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Author Topic: Why can't I hear my transmissions...  (Read 3699 times)
Avanthused
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« on: January 02, 2008, 04:20:28 PM »

Hi y'all,

This is my first post. Wohoo Smiley

So when I download the audio from my airport (KBUF), I can hear the tower talking to me but I don't hear my calls. Is it because of the weak signal the training ac (a Cherokee) transmits?

Thanks.

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MathFox
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« Reply #1 on: January 02, 2008, 04:55:52 PM »

Planes on the ground are hard to receive, their antennas are close to the ground, the (weak) signal is easily obscured. Planes in the air have, in theory, a longer range than ground mounted antenna's, it is limited by signal strength of the transmitter and interference/noise levels in the receiver.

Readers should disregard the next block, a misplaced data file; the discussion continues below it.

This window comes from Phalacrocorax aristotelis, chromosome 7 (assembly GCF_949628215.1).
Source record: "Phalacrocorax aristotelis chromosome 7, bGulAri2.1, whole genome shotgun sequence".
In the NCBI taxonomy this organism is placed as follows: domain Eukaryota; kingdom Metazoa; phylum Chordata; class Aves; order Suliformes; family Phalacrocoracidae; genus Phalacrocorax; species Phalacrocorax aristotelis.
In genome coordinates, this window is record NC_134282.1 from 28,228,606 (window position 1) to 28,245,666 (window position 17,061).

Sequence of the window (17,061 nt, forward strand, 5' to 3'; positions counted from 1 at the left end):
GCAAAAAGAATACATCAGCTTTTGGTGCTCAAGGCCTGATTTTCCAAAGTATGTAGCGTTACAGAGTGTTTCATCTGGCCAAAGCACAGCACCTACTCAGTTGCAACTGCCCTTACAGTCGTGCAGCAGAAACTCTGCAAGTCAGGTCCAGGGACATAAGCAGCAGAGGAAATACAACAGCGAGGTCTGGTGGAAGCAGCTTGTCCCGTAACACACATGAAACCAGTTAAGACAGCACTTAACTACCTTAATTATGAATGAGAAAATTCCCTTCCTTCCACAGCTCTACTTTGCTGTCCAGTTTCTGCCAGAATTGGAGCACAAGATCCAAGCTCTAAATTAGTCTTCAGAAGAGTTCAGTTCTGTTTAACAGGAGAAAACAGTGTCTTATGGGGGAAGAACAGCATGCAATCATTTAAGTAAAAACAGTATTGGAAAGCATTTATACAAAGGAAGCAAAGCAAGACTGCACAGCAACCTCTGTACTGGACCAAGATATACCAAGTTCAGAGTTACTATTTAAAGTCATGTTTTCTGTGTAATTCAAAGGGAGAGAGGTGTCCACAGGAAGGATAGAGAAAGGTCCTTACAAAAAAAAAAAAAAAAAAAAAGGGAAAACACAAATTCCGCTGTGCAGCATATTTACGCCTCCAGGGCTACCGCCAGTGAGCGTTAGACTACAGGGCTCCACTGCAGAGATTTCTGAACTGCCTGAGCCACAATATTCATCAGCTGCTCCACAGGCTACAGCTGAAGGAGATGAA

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Avanthused
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« Reply #2 on: January 03, 2008, 12:56:03 AM »

Right; and i'm guessing commercial airliners have much stronger signals hence you can hear them on the ground.
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MathFox
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« Reply #3 on: January 03, 2008, 06:39:42 AM »

Are you on the same apron as the commercial birds? Buildings and other obstacles between transmitting and receiving antenna may block reception of the signal. It could be that there is reception from the taxiways...
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Greg01